- Kaminski, R., Maksymowicz-Wleklik, M., Kulinski, K., Kozar-Kaminska, K., Dabrowska-Thing, A., & Pomianowski, S. (2019). Short-term outcomes of percutaneous Trephination with a platelet rich plasma Intrameniscal injection for the repair of degenerative Meniscal lesions. A prospective, randomized, double-blind, parallel-group, placebo-controlled study. International Journal of Molecular Sciences, 20(4), 856. https://doi.org/10.3390/ijms20040856
- Makris, E. A., Hadidi, P., & Athanasiou, K. A. (2011). The knee meniscus: Structure–function, pathophysiology, current repair techniques, and prospects for regeneration. Biomaterials, 32(30), 7411-7431. https://doi.org/10.1016/j.biomaterials.2011.06.037
- Maniar, N., Schache, A. G., Pizzolato, C., & Opar, D. A. (2020). Muscle contributions to tibiofemoral shear forces and valgus and rotational joint moments during single leg drop landing. Scandinavian Journal of Medicine & Science in Sports. https://doi.org/10.1111/sms.13711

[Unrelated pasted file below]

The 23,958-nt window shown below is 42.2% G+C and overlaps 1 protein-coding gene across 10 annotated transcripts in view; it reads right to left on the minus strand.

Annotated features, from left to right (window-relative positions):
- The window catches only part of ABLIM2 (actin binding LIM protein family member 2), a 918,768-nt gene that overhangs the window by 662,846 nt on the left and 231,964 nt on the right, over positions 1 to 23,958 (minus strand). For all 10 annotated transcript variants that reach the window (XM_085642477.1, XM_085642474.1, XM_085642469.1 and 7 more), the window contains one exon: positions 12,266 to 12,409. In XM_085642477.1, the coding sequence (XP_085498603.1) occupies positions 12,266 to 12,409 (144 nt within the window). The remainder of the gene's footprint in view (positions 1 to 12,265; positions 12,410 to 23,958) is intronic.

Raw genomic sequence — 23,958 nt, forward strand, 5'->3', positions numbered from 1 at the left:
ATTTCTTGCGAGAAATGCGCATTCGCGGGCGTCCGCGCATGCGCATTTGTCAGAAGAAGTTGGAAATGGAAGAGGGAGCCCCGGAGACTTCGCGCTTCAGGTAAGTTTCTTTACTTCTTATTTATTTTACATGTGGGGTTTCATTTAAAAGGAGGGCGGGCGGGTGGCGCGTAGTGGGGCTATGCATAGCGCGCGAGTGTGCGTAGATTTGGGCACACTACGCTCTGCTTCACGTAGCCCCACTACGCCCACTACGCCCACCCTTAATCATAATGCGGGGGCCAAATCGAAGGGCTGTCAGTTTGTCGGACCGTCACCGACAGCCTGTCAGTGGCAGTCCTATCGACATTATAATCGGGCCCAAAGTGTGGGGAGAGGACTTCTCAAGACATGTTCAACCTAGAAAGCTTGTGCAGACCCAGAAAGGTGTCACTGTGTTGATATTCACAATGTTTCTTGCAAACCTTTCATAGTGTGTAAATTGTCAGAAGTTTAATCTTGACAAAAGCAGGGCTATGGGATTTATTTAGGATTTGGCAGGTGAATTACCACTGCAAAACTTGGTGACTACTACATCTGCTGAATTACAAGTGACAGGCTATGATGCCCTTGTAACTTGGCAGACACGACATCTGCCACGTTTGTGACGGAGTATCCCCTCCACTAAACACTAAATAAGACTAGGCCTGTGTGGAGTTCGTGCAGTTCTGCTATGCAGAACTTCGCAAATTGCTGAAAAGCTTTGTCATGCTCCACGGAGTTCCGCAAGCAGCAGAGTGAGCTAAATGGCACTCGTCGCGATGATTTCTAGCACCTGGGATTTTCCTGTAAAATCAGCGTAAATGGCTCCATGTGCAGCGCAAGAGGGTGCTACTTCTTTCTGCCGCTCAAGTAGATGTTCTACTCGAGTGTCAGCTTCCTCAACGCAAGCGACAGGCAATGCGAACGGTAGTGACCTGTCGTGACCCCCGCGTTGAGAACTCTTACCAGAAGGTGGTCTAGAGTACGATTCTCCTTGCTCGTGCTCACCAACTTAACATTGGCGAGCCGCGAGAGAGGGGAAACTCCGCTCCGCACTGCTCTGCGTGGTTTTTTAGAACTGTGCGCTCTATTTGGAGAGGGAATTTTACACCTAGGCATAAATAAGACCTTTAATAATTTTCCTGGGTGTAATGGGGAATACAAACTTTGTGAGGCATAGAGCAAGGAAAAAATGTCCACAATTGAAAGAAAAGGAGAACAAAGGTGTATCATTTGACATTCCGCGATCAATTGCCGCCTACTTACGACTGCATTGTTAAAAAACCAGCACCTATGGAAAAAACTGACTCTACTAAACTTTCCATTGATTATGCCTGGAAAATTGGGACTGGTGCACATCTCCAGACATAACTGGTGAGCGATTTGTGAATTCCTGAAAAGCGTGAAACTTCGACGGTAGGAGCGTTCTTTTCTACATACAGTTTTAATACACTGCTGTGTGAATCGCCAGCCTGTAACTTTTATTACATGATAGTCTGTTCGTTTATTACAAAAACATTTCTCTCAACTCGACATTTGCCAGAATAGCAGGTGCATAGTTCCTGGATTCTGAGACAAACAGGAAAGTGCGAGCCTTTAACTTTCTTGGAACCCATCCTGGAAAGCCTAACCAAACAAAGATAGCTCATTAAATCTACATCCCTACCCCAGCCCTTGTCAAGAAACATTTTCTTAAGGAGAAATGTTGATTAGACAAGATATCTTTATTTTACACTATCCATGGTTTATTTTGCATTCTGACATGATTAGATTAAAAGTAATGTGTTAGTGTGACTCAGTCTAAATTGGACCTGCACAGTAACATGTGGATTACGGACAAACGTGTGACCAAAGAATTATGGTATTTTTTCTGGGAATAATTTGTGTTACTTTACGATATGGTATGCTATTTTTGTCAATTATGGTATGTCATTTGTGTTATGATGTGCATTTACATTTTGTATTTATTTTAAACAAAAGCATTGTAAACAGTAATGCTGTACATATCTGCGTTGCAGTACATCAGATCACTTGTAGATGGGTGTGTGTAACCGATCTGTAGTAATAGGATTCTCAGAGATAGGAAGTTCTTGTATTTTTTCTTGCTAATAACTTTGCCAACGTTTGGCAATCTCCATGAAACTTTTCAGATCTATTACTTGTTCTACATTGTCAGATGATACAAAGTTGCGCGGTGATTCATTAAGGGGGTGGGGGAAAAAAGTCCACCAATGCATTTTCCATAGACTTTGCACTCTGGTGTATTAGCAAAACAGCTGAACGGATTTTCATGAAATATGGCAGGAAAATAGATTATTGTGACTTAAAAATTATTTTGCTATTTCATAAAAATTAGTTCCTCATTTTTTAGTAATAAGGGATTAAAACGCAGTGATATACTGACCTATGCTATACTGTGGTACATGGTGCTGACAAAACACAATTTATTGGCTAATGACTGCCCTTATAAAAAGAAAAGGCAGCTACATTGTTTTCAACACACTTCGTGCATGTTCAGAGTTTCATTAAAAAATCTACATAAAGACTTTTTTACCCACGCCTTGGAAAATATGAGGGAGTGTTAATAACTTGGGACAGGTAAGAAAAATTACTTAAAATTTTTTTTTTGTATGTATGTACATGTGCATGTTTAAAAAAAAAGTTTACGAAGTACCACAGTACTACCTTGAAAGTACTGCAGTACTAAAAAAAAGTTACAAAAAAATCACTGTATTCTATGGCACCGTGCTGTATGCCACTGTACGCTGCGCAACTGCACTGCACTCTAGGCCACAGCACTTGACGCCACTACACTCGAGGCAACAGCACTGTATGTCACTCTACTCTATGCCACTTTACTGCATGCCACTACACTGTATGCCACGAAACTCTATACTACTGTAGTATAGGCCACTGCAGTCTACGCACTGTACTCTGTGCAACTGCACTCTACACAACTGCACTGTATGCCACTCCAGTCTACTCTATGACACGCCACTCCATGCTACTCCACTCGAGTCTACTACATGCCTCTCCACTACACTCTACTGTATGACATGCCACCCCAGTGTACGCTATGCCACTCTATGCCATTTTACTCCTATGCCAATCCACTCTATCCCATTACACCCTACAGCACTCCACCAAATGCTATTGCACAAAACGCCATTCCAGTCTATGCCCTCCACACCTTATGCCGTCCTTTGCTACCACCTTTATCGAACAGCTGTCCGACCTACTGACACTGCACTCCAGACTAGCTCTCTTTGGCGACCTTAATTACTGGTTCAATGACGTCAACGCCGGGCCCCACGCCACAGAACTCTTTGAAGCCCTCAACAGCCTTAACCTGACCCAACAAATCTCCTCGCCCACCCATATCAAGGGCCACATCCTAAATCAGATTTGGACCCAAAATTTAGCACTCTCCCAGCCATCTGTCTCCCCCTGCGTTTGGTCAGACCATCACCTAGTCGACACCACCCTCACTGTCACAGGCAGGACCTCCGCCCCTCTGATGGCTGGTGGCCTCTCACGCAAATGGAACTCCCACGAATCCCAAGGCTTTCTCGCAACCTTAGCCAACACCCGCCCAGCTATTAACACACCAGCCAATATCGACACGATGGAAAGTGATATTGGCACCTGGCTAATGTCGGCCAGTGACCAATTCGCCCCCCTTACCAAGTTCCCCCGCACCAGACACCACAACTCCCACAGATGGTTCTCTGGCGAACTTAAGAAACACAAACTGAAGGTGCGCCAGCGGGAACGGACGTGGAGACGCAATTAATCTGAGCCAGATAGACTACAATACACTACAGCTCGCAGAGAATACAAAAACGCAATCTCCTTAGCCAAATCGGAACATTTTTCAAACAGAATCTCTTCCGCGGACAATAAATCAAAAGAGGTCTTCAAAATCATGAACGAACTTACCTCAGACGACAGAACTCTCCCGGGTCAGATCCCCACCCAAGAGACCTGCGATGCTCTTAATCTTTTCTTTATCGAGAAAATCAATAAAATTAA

- Sihvonen, R., Paavola, M., Malmivaara, A., Itälä, A., Joukainen, A., Nurmi, H., Kalske, J., & Järvinen, T. L. (2013). Arthroscopic partial meniscectomy versus sham surgery for a degenerative Meniscal tear. New England Journal of Medicine, 369(26), 2515-2524. https://doi.org/10.1056/nejmoa1305189
- Snoeker, B. A., Bakker, E. W., Kegel, C. A., & Lucas, C. (2013). Risk factors for Meniscal tears: A systematic review including meta-analysis. Journal of Orthopaedic & Sports Physical Therapy, 43(6), 352-367. https://doi.org/10.2519/jospt.2013.4295
- Tamura, A., Akasaka, K., Otsudo, T., Shiozawa, J., Toda, Y., & Yamada, K. (2017). Dynamic knee valgus alignment influences impact attenuation in the lower extremity during the deceleration phase of a single-leg landing. PLOS ONE, 12(6), e0179810. https://doi.org/10.1371/journal.pone.0179810
- VERMESAN, D., PREJBEANU, R., LAITIN, S., DAMIAN, G., DELEANU, B., ABBINANTE, A., FLACE, P., & CAGIANO, R. (2013). Arthroscopic debridement compared to intra-articular steroids in treating degenerative medial meniscal tears. European Review for Medical and Pharmacological Sciences, 17, 3192-3196.